Quick Guide to the Regulation of Property Agents
30th September 2019
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RoPA is a Government working party consisting of trade representatives and is headed by Lord Best. After starting work in October 2018, RoPA has just produced a 54-page document calling for a revolution in how agents are regulated, licensed and trained.

The recommendations include:

  •  an independent regulator to implement a new regulatory regime for property agents
  •  licensing will be compulsory for agents and individuals handling property transactions
  •  a statutory code of practice will cover all areas of the property industry
  •  modular qualifications will allow agents to be trained in the areas of property work relevant to their career
  •  the new regulator will be responsible for enforcement and redress with the support of trading standards, existing redress schemes and professional bodies.

These plans, affecting everyone from auctioneers to online agents, have been accepted by the Ministry of Housing, Communities and Local Government, and appear set to enter the statute books within two years.

RoPA aims to make property agents as highly regarded as solicitors, with similar levels of skills and ethics. This will involve minimum entry requirements, and the need for property agencies to be responsible for training their staff to the required level, with strict restrictions for trainee staff.

However, it does not appear that the existing trade bodies (such as NAEA, ARLA etc) could fulfil the role as the property industry’s new regulator. This brings into question the future of these competing trade associations, as property agents will be required by law to join the Government appointed regulator.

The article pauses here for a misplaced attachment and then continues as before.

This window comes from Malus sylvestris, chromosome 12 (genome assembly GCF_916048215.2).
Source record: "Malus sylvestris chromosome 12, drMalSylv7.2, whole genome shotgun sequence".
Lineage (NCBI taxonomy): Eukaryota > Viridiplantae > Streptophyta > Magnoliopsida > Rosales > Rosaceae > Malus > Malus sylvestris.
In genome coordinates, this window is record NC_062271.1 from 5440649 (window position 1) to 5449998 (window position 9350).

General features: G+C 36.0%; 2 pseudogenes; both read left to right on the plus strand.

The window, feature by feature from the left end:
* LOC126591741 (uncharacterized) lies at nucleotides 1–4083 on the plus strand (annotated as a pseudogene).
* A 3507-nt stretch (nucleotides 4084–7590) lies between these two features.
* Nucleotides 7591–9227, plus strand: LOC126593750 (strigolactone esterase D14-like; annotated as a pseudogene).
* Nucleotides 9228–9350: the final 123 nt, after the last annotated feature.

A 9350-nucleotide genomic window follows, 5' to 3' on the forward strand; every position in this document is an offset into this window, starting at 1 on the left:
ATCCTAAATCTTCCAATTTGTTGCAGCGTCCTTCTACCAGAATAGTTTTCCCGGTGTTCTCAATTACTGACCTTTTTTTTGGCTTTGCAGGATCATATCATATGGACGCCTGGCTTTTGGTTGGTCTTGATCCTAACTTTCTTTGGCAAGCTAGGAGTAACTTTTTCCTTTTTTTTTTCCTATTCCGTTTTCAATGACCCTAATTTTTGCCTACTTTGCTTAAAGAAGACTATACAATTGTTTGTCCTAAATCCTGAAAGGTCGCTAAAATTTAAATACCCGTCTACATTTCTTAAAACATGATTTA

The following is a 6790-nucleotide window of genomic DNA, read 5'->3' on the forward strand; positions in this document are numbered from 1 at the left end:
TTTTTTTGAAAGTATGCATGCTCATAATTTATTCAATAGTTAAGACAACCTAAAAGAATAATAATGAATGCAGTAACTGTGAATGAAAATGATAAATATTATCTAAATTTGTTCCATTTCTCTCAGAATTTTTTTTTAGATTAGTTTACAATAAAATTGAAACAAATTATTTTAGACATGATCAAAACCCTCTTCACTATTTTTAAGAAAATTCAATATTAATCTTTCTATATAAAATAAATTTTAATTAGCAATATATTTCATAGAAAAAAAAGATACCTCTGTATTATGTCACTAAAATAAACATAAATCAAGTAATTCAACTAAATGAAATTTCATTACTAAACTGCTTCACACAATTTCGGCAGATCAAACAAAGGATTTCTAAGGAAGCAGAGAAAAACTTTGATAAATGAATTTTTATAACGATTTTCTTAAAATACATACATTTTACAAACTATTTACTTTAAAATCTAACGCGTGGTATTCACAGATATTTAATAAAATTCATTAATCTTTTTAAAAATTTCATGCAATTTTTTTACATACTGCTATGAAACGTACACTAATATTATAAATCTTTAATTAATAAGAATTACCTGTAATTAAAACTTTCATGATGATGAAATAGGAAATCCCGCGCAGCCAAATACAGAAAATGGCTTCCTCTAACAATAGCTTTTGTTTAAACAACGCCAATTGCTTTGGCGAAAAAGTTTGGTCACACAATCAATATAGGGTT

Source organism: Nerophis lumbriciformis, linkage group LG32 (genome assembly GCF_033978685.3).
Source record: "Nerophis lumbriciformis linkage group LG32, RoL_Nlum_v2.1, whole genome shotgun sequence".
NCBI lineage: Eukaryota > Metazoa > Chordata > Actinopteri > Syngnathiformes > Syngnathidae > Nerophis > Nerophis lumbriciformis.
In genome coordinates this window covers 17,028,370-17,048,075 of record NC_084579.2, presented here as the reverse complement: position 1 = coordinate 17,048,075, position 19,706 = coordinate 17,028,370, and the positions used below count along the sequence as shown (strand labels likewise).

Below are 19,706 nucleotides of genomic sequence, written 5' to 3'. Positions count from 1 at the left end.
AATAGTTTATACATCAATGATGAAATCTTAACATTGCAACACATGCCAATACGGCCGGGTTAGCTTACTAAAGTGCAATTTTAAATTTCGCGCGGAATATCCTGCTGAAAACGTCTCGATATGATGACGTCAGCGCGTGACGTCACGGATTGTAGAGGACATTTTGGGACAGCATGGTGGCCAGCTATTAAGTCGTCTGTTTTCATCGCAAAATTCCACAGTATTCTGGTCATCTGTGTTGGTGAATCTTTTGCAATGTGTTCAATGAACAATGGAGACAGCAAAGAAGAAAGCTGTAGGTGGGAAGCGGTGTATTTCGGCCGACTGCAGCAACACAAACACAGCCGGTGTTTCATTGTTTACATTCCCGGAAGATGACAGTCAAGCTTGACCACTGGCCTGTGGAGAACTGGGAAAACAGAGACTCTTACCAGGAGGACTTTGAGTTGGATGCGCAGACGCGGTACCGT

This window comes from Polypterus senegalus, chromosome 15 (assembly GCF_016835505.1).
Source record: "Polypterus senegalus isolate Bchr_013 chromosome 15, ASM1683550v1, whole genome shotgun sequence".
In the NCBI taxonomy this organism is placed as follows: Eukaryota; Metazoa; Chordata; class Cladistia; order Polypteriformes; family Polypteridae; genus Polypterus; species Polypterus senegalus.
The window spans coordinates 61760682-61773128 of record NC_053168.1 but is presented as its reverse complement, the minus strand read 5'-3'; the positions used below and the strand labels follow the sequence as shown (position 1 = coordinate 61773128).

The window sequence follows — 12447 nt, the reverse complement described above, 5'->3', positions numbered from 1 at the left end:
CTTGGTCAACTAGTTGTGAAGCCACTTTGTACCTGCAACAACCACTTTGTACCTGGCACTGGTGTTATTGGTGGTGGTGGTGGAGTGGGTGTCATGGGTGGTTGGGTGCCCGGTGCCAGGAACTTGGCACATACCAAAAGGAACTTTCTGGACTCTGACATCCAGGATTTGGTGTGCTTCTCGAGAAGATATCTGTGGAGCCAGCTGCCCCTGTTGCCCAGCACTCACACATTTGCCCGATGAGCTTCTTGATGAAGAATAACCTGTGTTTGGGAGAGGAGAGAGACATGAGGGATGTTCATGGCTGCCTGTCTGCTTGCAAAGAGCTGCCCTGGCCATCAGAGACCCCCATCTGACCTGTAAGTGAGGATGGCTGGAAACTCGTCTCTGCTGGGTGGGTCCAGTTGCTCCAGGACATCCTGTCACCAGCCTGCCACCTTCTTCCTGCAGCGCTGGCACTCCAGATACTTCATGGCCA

Much of the proposals appear to be centred around property sales, so there are questions over the full impact on the lettings sector. For example, what happens with private landlords who self-manage their properties? Well, the report does include a vague line about the regulator having the authority to extend its remit to cover landlords and developers, but it is not clear.

Then there is the question over whether the regulator should extend its powers to include online portals such as Rightmove and AirBnB, which technically do not act as agents?

To get the ball rolling, RoPA recommends establishing working groups for each sector of the property industry to draw up regulatory codes of practice. Then agents will need to be thoroughly assessed before any qualifications or licences are issued.

In the end, this all means a lot of civil servants, a lot of committee meetings and a lot of funding. The two-year timetable for the proposals to become law is beginning to appear a little optimistic…

If you have any questions regarding the new legislation, please contact Knight Property Management for a free, no obligation chat. Call us today on 01992 308181.

About the Author

Jan and David

Member since: 22nd April 2012

Award-winning letting agents and chartered surveyors regulated by RICS and ARLA.

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